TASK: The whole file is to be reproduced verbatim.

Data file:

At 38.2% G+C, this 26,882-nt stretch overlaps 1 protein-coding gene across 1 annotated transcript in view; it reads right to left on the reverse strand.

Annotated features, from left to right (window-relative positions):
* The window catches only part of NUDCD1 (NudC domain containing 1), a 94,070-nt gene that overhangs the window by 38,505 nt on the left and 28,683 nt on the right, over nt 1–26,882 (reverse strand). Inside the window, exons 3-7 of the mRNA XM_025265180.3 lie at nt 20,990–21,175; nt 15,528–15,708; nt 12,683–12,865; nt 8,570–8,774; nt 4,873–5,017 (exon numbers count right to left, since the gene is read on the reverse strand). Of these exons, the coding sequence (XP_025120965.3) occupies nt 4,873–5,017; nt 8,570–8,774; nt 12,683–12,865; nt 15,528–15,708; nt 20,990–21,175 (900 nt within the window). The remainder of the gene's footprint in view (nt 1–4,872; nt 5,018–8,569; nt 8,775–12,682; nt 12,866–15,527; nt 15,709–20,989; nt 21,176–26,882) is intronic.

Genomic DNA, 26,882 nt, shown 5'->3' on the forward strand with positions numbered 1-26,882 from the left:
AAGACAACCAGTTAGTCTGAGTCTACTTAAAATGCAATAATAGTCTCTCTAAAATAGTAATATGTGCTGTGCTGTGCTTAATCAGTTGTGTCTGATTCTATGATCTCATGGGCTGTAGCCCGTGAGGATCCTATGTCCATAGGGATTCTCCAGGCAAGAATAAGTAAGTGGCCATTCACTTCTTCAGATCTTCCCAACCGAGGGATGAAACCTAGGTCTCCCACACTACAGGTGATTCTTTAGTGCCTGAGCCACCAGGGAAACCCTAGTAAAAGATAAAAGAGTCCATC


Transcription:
At 38.2% G+C, this 26,882-nt stretch overlaps 1 protein-coding gene across 1 annotated transcript in view; it reads right to left on the reverse strand.

Annotated features, from left to right (window-relative positions):
* The window catches only part of NUDCD1 (NudC domain containing 1), a 94,070-nt gene that overhangs the window by 38,505 nt on the left and 28,683 nt on the right, over nt 1–26,882 (reverse strand). Inside the window, exons 3-7 of the mRNA XM_025265180.3 lie at nt 20,990–21,175; nt 15,528–15,708; nt 12,683–12,865; nt 8,570–8,774; nt 4,873–5,017 (exon numbers count right to left, since the gene is read on the reverse strand). Of these exons, the coding sequence (XP_025120965.3) occupies nt 4,873–5,017; nt 8,570–8,774; nt 12,683–12,865; nt 15,528–15,708; nt 20,990–21,175 (900 nt within the window). The remainder of the gene's footprint in view (nt 1–4,872; nt 5,018–8,569; nt 8,775–12,682; nt 12,866–15,527; nt 15,709–20,989; nt 21,176–26,882) is intronic.

Genomic DNA, 26,882 nt, shown 5'->3' on the forward strand with positions numbered 1-26,882 from the left:
AAGACAACCAGTTAGTCTGAGTCTACTTAAAATGCAATAATAGTCTCTCTAAAATAGTAATATGTGCTGTGCTGTGCTTAATCAGTTGTGTCTGATTCTATGATCTCATGGGCTGTAGCCCGTGAGGATCCTATGTCCATAGGGATTCTCCAGGCAAGAATAAGTAAGTGGCCATTCACTTCTTCAGATCTTCCCAACCGAGGGATGAAACCTAGGTCTCCCACACTACAGGTGATTCTTTAGTGCCTGAGCCACCAGGGAAACCCTAGTAAAAGATAAAAGAGTCCATC